Over the past month I had quite a few posts arguing in defense of “fallen” devotees which might mean I see no difference between perfectly engaged devotees and “slackers” who don’t even follow regs anymore.
This needs to be clarified.
There’s nothing more glorious than a dedicated devotee on a sankirtana mission, or serving Deities, or cooking for devotees. That cannot be compared to someone giving in to their senses, period.
In terms of respect, however, we should approach this from manadena angle, which means we should offer respect to all living beings, fallen devotees included. We can say that as most of us are objectively on the madhyama level we must discern between devotees and those envious of the Lord and we cannot pretend as being on the uttama level where such differences fade away.
This is fine, but what we should differentiate is our external behavior – offer full dandavats to our guru and mental respect to ex-ISKCON devotees, for example. Internally, however, we should strive to follow Lord Chaitanya’s injunction which demands manadena attitude without exceptions. He didn’t say that it should be cultivated only by uttama devotees, it was meant for all of us.
We will undoubtedly fail to follow it at all times but that is not an excuse for not trying.
Another fallacious conclusion from this “respect to everyone” could be our attitude towards our struggle between service and sense gratification. If we are not responsible for thoughts and desires that come into our minds then we might decide to stop fighting to control it.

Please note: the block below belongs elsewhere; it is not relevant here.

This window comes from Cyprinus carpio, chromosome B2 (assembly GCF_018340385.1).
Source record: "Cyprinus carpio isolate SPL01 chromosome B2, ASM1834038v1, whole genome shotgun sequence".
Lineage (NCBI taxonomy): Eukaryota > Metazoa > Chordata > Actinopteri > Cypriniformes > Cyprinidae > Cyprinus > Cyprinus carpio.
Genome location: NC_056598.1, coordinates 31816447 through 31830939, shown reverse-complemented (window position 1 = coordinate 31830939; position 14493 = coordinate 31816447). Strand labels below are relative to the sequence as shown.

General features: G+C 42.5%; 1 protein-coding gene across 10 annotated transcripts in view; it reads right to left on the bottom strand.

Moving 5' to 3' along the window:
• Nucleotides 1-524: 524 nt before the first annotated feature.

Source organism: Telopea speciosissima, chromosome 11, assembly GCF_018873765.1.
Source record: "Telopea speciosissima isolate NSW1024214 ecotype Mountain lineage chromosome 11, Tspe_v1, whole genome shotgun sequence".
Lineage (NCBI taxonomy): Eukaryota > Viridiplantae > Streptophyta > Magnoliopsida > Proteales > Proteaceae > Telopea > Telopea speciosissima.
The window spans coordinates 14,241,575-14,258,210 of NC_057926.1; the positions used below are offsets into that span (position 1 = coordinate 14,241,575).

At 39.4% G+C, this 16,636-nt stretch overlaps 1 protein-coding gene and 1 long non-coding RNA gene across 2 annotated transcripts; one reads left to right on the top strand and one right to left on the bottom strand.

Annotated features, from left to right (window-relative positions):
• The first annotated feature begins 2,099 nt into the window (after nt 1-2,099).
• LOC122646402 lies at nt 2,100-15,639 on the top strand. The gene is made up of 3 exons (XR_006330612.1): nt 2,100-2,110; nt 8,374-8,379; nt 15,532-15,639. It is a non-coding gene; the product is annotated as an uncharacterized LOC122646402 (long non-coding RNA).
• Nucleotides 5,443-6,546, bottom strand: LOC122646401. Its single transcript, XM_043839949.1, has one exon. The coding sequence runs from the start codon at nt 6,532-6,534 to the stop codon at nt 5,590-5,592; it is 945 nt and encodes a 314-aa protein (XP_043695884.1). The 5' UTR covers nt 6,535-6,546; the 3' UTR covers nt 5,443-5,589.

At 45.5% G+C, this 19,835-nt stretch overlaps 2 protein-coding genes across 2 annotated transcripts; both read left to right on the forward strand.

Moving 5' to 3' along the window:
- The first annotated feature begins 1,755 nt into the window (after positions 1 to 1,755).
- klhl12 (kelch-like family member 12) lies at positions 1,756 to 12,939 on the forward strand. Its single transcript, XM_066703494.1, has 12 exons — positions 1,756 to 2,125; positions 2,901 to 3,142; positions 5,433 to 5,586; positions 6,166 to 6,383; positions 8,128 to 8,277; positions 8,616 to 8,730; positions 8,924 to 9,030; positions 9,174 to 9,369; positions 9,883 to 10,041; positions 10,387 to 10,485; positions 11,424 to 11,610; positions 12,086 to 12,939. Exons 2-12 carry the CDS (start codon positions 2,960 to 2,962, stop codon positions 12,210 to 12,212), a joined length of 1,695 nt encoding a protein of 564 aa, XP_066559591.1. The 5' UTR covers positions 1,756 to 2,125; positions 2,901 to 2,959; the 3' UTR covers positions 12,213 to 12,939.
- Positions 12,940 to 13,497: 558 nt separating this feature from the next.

Actually, it works this way – we, as spirit souls, become attracted to service and by the mercy of the Holy Name the Lord puts us in a situation where we can fulfill our desire to serve Him. Essential part of that engagement are our mental processes, which indeed are out of our control, but which are dictated by our natural inclination for sense enjoyment on one side and words of our guru on the other. Both are external to the soul itself, and so is this blog, but I’d rather have it on the side of guru and shastra so I encourage whoever reads it not to take it as an excuse to give in to our senses.
Let it be one of the factors that pushes our minds towards service and renunciation of sense enjoyment, the one that tells our minds to restrain themselves and redirect our senses to serving the Lord.
In case our minds are not pure and our senses still strive for objects of their enjoyment we shouldn’t pretend to be more exalted than we really are, and we should engage our senses according the rules and regulations of varnashrama dharma, which means following our general ISKCON program. Nothing more, nothing less.
Consequently, if our senses need this enjoyment we shouldn’t expect the same level of respect as if we were truly renounced, that would be incorrect from a madhyama adhikari POV. This, I think is one of our problems – as devotees drifted from temples to families they expect the same level of recognition but unless they follow rules of grihastha ashrama as strictly as our brahmacharies follow theirs, it’s simply inappropriate, but that is a topic for another day.